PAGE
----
• When a deployed parent returns, slowly transition the roles and responsibilities of each family member at home, but don’t forget the individual needs of each person as well as the family as a whole.
  • Let your children know that you love them unconditionally, but still provide clear expectations and boundaries.
  • Brainstorm a list of fun activities to do as a family.
  • Devote one-on-one time with each child when you return home in order to get reacquainted with your children.
  • Demonstrate how to cope well with emotions. For example, children can be taught emotion management. One tool is called a “feeling thermometer.” Family members can monitor and control their feelings using the picture of a temperature thermometer to manage stress when the temperature is too high.

Tips for parents to help children and teens with deployment: Week 3

Strategies for helping your teenager cope with deployment include keeping the lines open.

This week we offer some practical strategies to help you to keep the lines of communication open with your teens about deployment and post-deployment reintegration.

Week #3 tips: Maintain open communication with your teenager.

  • The most important strategy to use especially with teens is to maintain open communication about concerns, emotions, and questions.
  • Encourage your teens and children to speak out about their thoughts and feelings to their loved ones. It not only helps manage their emotions, but it also helps foster closer family relationships.
  • Stay close to your teen or child while you are deployed using the technology they love: smartphones, Twitter, Facebook, email, etc.
  • Reinforce your teenager’s growing autonomy while you rebuild and maintain your relationship in new and flexible ways. Let your teen choose how much he or she wants to stay in touch; take a hint from how—and how often—they respond to you reaching out.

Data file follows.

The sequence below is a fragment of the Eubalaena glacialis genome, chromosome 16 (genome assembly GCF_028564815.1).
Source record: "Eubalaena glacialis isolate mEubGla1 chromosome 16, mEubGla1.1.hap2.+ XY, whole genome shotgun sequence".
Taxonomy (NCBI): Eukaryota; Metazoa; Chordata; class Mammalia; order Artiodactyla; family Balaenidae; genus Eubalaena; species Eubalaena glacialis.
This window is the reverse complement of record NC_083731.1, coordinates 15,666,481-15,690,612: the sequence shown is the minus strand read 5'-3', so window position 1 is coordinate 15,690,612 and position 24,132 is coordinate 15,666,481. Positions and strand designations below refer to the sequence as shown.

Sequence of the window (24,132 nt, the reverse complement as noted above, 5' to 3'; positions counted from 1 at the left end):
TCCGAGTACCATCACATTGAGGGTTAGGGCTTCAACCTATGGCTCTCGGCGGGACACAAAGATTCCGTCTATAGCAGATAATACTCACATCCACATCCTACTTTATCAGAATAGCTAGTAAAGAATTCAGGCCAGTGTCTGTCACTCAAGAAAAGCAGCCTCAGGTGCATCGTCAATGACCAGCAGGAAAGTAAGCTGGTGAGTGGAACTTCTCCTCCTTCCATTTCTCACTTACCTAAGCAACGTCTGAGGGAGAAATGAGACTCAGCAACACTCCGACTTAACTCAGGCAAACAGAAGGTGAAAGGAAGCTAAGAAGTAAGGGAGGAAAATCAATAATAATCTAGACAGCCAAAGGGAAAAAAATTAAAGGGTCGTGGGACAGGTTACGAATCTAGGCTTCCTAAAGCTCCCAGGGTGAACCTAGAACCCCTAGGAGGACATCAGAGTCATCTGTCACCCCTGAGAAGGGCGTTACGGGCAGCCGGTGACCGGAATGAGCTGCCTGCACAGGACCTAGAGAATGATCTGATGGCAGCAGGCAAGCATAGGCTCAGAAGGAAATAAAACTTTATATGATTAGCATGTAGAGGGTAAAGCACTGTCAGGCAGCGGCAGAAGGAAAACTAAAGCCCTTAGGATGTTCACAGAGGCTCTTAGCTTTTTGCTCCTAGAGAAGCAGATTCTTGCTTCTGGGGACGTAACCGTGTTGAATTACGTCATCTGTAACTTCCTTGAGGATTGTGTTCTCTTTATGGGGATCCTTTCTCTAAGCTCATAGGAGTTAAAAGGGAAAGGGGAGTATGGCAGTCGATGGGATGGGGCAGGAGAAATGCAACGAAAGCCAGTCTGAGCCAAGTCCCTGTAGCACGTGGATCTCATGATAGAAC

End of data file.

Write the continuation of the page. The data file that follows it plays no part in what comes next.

• You also can encourage your teens and children to create a “scrapbook” of videos, pictures, stories, and relevant events that took place while their parent was deployed so experiences can be shared during and after deployment.

    March is National Nutrition Month

    The FDA is using National Nutrition Month to remind Americans they can use the Nutrition Facts labels on food and drinks to make healthier choices.

    The goal of National Nutrition Month is to remind Americans to eat healthy and choose foods with good nutrition. The FDA’s theme for 2012 is “Remember to Use the Nutrition Facts Label.” One tool you can use to help make good food choices is the Nutrition Facts label that appears on all packaged foods and beverages. To learn how to read labels, visit the FDA’s web page “Nutrition Facts Label Programs and Materials.”

    Tips for parents to help children and teens with deployment: Week 2

    More strategies you can use to help your child or teen cope throughout the deployment cycle.

    Here are some additional practical strategies and tips you as a parent can use to help your children and teens cope with deployment and the post-deployment reintegration process.

    Week #2 tips: Easing deployment and reintegration

    • Before deployment: If you’re being deployed, try recording your own audio books so your child can listen to your voice during your deployment. This also will help your child stay connected to you by continuing family routines such as reading before bed.
    • During deployment: Depending on their age, kids don’t understand timeframes as well as adults do. If you continue to remind them of future plans during and after the deployed parent’s return, it will help them deal with the separation and reunion.
    • Try referring to the deployed parent’s absence as work instead of just saying that he or she is gone. This helps children realize that the absent parent didn’t simply choose to leave them, which could make for a better reunion.
    • Before the deployed parent returns, talk about what issues to address when he or she does. And plan activities you can share together.
    • Throughout the deployment cycle: Be aware of mental health symptoms for children of all ages. If needed, join your children or teenagers in group counseling; it can be a helpful forum where everyone can discuss experiences, feelings, and thoughts.

        Tips for parents to help children and teens with deployment: Week 1